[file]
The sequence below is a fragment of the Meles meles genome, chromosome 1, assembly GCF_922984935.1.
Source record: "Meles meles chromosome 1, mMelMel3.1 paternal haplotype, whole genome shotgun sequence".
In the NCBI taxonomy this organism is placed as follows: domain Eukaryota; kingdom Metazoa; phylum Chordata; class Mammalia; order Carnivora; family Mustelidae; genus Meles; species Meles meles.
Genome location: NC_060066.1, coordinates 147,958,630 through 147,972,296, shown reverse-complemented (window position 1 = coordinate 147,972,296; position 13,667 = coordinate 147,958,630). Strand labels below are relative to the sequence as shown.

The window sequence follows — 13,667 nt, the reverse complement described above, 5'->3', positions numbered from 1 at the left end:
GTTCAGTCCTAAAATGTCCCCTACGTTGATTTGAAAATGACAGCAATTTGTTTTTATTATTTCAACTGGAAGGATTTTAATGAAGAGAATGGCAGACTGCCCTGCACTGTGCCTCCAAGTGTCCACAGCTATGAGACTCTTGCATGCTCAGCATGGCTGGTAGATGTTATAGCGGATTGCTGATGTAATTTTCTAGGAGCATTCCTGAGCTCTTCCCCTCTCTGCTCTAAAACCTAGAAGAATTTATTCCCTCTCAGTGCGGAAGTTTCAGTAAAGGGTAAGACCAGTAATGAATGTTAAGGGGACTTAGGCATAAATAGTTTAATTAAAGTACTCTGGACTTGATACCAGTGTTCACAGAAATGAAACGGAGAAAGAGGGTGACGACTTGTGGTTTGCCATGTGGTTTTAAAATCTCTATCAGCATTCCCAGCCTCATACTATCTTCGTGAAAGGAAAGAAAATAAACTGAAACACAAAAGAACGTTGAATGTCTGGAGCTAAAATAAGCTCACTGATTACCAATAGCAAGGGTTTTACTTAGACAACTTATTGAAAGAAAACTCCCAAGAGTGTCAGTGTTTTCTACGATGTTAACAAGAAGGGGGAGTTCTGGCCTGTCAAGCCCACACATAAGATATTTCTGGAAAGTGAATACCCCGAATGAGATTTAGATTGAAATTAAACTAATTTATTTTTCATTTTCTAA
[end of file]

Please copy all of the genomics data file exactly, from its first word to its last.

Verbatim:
The sequence below is a fragment of the Meles meles genome, chromosome 1, assembly GCF_922984935.1.
Source record: "Meles meles chromosome 1, mMelMel3.1 paternal haplotype, whole genome shotgun sequence".
In the NCBI taxonomy this organism is placed as follows: domain Eukaryota; kingdom Metazoa; phylum Chordata; class Mammalia; order Carnivora; family Mustelidae; genus Meles; species Meles meles.
Genome location: NC_060066.1, coordinates 147,958,630 through 147,972,296, shown reverse-complemented (window position 1 = coordinate 147,972,296; position 13,667 = coordinate 147,958,630). Strand labels below are relative to the sequence as shown.

The window sequence follows — 13,667 nt, the reverse complement described above, 5'->3', positions numbered from 1 at the left end:
GTTCAGTCCTAAAATGTCCCCTACGTTGATTTGAAAATGACAGCAATTTGTTTTTATTATTTCAACTGGAAGGATTTTAATGAAGAGAATGGCAGACTGCCCTGCACTGTGCCTCCAAGTGTCCACAGCTATGAGACTCTTGCATGCTCAGCATGGCTGGTAGATGTTATAGCGGATTGCTGATGTAATTTTCTAGGAGCATTCCTGAGCTCTTCCCCTCTCTGCTCTAAAACCTAGAAGAATTTATTCCCTCTCAGTGCGGAAGTTTCAGTAAAGGGTAAGACCAGTAATGAATGTTAAGGGGACTTAGGCATAAATAGTTTAATTAAAGTACTCTGGACTTGATACCAGTGTTCACAGAAATGAAACGGAGAAAGAGGGTGACGACTTGTGGTTTGCCATGTGGTTTTAAAATCTCTATCAGCATTCCCAGCCTCATACTATCTTCGTGAAAGGAAAGAAAATAAACTGAAACACAAAAGAACGTTGAATGTCTGGAGCTAAAATAAGCTCACTGATTACCAATAGCAAGGGTTTTACTTAGACAACTTATTGAAAGAAAACTCCCAAGAGTGTCAGTGTTTTCTACGATGTTAACAAGAAGGGGGAGTTCTGGCCTGTCAAGCCCACACATAAGATATTTCTGGAAAGTGAATACCCCGAATGAGATTTAGATTGAAATTAAACTAATTTATTTTTCATTTTCTAA